Given that there are reports that Valle was turned down for psychiatric care, García Sáenz points out the consulate works closely with several agencies in Los Angeles and has a network of places where they refer Guatemalan nationals where to seek help.

“All the neighbors were watching her and never complained about her. She would go to the store and buy her popcorn and her hot Cheetos, and when she’d come back she’d have her little boots on. I saw her every day.”

Whatever drove Valle over the edge, Burton says, probably wasn’t the kids themselves.

“She took care of her kids. Every time I saw her, she always had her kids. They weren’t neglected. So it was something else that triggered it, and I don’t know what that is. I wished she would’ve talked to God about it and let her kids go.”

For now, teddy bears, flowers, and hand-written signs adorn the front of the toddler’s home–a painful reminder of a life gone too soon.

Did lack of access to mental health care contribute to the Valle tragedy?
By Melissa Runnels

Lorna Valle is reportedly under psychiatric evaluation today, as authorities try to determine what may have led to the drowning and attempted drowning of her two children. Guatemalan Vice-Consul Ricardo Jiron visited Valle last night after she was arrested. He said she appeared “very sleepy”, and that “We will try to prove that she was under the influence of a lot of medication.”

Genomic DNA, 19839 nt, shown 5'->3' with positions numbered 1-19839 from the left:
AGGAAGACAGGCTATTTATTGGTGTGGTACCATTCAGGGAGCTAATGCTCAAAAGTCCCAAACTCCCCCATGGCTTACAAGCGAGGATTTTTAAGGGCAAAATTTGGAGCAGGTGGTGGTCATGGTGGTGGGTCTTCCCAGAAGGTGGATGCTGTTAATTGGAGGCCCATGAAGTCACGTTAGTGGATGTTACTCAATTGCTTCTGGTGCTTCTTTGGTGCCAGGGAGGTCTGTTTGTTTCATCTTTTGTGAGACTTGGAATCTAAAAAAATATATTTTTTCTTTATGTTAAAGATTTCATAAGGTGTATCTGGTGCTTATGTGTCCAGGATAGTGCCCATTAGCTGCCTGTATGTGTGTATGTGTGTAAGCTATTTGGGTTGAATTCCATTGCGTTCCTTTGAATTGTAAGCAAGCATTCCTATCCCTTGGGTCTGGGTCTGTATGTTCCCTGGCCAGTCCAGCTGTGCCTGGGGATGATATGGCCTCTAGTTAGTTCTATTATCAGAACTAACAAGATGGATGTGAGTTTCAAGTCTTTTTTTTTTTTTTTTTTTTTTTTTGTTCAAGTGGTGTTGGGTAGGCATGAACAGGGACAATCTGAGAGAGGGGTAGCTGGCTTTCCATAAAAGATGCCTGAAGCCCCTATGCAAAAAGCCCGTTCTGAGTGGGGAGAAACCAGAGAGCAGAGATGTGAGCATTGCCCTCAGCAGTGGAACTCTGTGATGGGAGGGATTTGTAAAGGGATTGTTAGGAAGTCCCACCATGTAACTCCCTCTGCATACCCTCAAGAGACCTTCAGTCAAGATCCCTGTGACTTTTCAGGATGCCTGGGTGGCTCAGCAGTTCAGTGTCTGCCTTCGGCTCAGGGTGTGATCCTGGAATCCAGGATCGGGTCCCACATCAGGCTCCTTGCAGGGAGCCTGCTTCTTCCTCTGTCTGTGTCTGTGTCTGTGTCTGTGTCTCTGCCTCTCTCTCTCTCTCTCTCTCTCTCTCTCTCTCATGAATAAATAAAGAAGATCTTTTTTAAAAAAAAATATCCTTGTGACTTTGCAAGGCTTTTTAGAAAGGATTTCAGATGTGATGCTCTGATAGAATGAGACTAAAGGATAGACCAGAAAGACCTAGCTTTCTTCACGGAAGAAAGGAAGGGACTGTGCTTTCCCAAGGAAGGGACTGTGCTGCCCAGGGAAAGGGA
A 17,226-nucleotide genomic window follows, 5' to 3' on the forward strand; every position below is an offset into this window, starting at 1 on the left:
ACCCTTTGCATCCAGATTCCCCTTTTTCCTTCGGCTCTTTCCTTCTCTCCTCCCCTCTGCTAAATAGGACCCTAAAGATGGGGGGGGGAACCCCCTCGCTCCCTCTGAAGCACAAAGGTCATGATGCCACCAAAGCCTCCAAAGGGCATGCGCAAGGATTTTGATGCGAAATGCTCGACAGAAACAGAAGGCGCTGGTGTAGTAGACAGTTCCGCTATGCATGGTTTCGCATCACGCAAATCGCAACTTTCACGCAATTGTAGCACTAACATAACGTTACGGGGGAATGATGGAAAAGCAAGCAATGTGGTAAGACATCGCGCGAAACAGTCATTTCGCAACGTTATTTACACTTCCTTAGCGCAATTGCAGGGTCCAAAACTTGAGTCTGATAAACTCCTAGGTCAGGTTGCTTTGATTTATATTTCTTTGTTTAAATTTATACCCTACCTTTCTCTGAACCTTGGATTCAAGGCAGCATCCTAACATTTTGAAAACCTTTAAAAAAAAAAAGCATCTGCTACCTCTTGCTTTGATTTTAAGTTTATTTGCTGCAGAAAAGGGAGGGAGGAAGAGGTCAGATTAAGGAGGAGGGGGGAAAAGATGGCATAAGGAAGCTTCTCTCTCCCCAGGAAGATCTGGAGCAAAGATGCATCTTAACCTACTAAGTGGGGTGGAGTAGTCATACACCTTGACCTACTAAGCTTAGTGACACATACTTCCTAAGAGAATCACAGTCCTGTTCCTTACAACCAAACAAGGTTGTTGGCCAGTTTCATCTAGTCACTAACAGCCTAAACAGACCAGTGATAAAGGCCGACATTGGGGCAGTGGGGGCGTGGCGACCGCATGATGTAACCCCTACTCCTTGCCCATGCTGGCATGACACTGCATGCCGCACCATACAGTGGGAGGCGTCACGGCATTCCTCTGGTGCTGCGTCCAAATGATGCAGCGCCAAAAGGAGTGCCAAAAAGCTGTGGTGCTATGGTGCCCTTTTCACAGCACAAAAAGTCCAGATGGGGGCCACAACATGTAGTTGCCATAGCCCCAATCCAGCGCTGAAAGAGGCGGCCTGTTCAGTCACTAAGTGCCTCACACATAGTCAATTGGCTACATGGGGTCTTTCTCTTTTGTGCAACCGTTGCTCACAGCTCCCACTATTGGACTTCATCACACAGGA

The consulate will pay for Valle’s legal representation, representation for her husband, and for transportation of the body of Valle’s daughter to Guatemala for burial.

It remains unclear whether Valle sought help and was refused, or whether she hesitated to get the help she needed.

If you’re undocumented in California, you have few options for medical care: you can go to an emergency room or to a neighborhood clinic, but most medical facilities are not required to serve undocumented immigrants.

Says Jorge-Mario Cabrera, Director of Communications for the Coalition for Humane Immigrant Rights of Los Angeles (CHIRLA), “It is inhumane, but it is legal.”

Most undocumented immigrants seek health care from local clinics, many of which do not offer mental health services. Even if the clinics do have mental health services, the wait time can be lengthy. St. John’s Well Child and Family Center provides mental health care to the undocumented at many of its clinics. But, said one of their intake counselors, first you have to get a physical examination and then you can be referred to one of their few mental health specialists. The wait-time for an appointment for the physical can be lengthy—the list is currently full until sometime in April.

Then there’s the shame factor. Cabrera said: